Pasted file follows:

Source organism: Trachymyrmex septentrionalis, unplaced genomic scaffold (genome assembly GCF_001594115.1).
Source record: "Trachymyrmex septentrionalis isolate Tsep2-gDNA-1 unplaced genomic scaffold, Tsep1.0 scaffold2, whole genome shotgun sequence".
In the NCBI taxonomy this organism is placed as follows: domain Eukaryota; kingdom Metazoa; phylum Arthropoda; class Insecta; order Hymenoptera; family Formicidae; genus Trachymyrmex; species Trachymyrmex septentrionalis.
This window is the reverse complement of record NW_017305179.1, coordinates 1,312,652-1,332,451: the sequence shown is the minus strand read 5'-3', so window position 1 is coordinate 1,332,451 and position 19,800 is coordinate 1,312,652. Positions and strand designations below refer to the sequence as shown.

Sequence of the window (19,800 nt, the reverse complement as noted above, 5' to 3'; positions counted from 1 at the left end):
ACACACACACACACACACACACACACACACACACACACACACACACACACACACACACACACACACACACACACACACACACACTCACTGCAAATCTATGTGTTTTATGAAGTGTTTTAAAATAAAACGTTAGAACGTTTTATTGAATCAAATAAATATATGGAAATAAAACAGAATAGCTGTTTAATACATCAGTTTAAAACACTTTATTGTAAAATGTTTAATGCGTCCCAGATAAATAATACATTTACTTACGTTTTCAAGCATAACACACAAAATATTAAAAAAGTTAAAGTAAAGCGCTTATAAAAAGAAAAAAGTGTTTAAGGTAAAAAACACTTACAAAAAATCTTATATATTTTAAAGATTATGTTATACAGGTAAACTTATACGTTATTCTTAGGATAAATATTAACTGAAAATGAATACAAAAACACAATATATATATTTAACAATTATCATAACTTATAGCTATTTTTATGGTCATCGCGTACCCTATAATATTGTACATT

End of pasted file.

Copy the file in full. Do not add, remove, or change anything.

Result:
Source organism: Trachymyrmex septentrionalis, unplaced genomic scaffold (genome assembly GCF_001594115.1).
Source record: "Trachymyrmex septentrionalis isolate Tsep2-gDNA-1 unplaced genomic scaffold, Tsep1.0 scaffold2, whole genome shotgun sequence".
In the NCBI taxonomy this organism is placed as follows: domain Eukaryota; kingdom Metazoa; phylum Arthropoda; class Insecta; order Hymenoptera; family Formicidae; genus Trachymyrmex; species Trachymyrmex septentrionalis.
This window is the reverse complement of record NW_017305179.1, coordinates 1,312,652-1,332,451: the sequence shown is the minus strand read 5'-3', so window position 1 is coordinate 1,332,451 and position 19,800 is coordinate 1,312,652. Positions and strand designations below refer to the sequence as shown.

Sequence of the window (19,800 nt, the reverse complement as noted above, 5' to 3'; positions counted from 1 at the left end):
ACACACACACACACACACACACACACACACACACACACACACACACACACACACACACACACACACACACACACACACACACACTCACTGCAAATCTATGTGTTTTATGAAGTGTTTTAAAATAAAACGTTAGAACGTTTTATTGAATCAAATAAATATATGGAAATAAAACAGAATAGCTGTTTAATACATCAGTTTAAAACACTTTATTGTAAAATGTTTAATGCGTCCCAGATAAATAATACATTTACTTACGTTTTCAAGCATAACACACAAAATATTAAAAAAGTTAAAGTAAAGCGCTTATAAAAAGAAAAAAGTGTTTAAGGTAAAAAACACTTACAAAAAATCTTATATATTTTAAAGATTATGTTATACAGGTAAACTTATACGTTATTCTTAGGATAAATATTAACTGAAAATGAATACAAAAACACAATATATATATTTAACAATTATCATAACTTATAGCTATTTTTATGGTCATCGCGTACCCTATAATATTGTACATT